The Changes in Student Population and Per Pupil Expenditure in the Hartford Region

by Robert E. Groebel IV and Shayla Whitaker

Last updated on 12/1/2022

for Data Visualization for All
with Prof. Jack Dougherty
Trinity College, Hartford CT, USA

The Question

We are working with the Center for Leadership and Justice to look at the disparities in educational funding.

Within the state of Connecticut there is an issue of towns being divided by race and wealth leading to discriminatory practices. An example of these practices is the inequitable funding of schools. The School + State Finance Project found that “districts with greater needs, and more students of color, tend [to] have fewer financial resources” (“Segregation & Education”). There is an inequity among the funding of schools and race within Connecticut.

In our research we are specifically looking at a 33-town Hartford Region. We want to look closer at how the population of school-age youth residing in each town has changed over a decade. We also want to look at how the spending per student varies by school district and how it has changed over time. By looking at this data and mapping it will allow us to see if the per-student spending has changed with the migration of students.

In the state of Connecticut’s primary education system, there are many inconsistencies with the distribution of funding to different districts. The financial health of a district is measured by the state through a metric known as “per pupil expenditures”, this metric clumps together the entirety of funding a district receives and divides it by the number of students enrolled in that district. This gauge measures how much funding can theoretically be allocated to each student. Schools that have the ability to spend more on their students fare much better than those who cannot. Our community partners have tasked us with finding out how the per-pupil expenditures vary by school district in the greater Hartford region. This is a vital question to understanding the deeply seeded disparities in equality of educational access in the Hartford region as they inform viewers of the truth that certain districts are underfunded and have been historically underfunded while others continue to thrive.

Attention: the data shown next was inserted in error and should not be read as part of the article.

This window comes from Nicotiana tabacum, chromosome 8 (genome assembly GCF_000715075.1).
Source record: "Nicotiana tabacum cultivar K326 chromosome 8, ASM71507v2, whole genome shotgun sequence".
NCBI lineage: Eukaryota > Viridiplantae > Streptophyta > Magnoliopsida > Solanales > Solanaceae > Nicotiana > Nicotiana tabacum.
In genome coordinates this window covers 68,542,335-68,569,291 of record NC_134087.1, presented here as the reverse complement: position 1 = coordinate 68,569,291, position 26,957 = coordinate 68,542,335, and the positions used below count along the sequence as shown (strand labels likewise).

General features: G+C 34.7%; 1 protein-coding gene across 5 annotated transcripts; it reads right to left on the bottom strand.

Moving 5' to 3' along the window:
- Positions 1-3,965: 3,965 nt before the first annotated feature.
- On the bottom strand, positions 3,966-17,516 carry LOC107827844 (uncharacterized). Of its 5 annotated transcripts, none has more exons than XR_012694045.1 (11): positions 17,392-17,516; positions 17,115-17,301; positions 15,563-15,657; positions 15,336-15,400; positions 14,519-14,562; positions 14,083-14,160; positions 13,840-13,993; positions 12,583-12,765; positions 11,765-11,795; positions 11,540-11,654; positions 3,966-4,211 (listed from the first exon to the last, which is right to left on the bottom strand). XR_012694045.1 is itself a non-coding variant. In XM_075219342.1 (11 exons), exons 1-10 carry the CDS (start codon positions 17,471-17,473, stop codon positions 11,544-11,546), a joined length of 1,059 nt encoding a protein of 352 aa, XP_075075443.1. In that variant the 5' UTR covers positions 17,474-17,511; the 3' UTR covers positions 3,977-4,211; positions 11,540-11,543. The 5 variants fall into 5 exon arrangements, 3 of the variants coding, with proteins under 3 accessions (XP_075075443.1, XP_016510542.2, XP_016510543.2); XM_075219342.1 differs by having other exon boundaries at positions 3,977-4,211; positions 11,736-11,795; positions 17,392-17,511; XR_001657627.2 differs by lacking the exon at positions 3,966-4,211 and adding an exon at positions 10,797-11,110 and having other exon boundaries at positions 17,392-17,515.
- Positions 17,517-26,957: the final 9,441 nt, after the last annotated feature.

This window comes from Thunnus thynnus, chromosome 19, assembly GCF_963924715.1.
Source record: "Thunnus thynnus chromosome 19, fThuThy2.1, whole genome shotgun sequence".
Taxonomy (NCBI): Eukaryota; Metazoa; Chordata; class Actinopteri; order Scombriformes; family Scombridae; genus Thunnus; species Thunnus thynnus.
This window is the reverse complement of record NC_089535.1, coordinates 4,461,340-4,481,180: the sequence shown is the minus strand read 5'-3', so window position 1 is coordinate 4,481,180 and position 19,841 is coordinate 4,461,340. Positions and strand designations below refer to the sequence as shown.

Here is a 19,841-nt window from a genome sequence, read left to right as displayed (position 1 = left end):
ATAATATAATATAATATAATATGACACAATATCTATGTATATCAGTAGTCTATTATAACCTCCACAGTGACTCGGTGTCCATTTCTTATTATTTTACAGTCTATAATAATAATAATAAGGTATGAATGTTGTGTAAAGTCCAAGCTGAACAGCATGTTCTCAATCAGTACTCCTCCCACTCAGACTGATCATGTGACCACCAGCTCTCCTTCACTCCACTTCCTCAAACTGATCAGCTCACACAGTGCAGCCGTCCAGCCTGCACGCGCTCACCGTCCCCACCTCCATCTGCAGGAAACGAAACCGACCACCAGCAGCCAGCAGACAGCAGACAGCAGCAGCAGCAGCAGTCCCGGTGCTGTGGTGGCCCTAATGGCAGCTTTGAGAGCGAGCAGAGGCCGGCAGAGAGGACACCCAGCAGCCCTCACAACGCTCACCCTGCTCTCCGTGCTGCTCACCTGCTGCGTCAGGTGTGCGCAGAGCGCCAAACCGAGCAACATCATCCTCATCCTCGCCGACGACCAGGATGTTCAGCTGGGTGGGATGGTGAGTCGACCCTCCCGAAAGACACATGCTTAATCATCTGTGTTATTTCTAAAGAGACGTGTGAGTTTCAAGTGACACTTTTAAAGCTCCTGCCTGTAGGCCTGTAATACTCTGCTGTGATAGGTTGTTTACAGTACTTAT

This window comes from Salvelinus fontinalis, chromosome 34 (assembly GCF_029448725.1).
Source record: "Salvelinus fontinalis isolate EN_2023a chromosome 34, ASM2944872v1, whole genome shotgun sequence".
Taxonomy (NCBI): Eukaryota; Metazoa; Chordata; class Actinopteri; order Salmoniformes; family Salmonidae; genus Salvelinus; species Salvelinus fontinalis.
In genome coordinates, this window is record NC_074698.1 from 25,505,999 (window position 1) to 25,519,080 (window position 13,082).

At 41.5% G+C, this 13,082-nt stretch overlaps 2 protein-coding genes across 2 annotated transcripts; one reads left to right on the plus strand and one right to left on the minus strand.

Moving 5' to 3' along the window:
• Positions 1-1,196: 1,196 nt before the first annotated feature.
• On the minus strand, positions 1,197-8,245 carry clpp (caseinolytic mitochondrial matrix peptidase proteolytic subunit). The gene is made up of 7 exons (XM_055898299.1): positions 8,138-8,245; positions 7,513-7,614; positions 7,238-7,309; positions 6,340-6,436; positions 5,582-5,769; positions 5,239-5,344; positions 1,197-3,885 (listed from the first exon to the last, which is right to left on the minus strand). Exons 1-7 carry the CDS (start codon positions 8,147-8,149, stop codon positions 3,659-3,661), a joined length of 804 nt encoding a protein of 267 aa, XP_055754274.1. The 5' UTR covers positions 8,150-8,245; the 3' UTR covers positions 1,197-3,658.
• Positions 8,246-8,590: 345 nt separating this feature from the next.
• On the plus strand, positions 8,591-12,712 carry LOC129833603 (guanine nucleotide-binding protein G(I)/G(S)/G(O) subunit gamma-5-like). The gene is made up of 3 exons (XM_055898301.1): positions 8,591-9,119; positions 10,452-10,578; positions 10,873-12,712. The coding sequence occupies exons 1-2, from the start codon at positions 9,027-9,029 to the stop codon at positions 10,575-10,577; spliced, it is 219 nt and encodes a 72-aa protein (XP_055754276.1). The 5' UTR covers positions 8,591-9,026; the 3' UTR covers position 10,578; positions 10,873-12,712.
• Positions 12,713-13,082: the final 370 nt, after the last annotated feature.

Visualizing the Data

How many school-age youth reside in each town, and how has it changed over a decade?

Over a decade, from the years 2010 to 2020, all but two towns, East Granbury and New Britain, had an overall increase in population size while the rest had a decrease in population. East Granby saw a 9.53% increase and New Britain saw a 15.4% increase in population. On the other hand, Granby, Tolland, and Plainville had the greatest decreases in population in the last decade.

Figure 1: The percent change of school-aged childern over the last decade in the 33-town Hartford Region showed an overall decrease in the population of school-aged childern.

We found this out using data on the population of different age groups in each of the 33 towns in the Hartford Region that we are looking out. We found this data on Social Explorer, a website that contains census data on all types of demographics among the US. Social Explorer provided us with data for the population of children ages 5-17 for the years 2010 and 2020. We decided it was best to represent this data using a split bar graph of the percent changes in population of children ages 5-17 in Hartford Region over a decade. Using percent change allows us to account for the differing population size of each town and to normalize the data to make it comparable to each town. When you get a negative percent change then the population decreases, and if it is positive then there was an increase in population. We used a 5 step natural break to color code the percent changes by how great or little their population changed.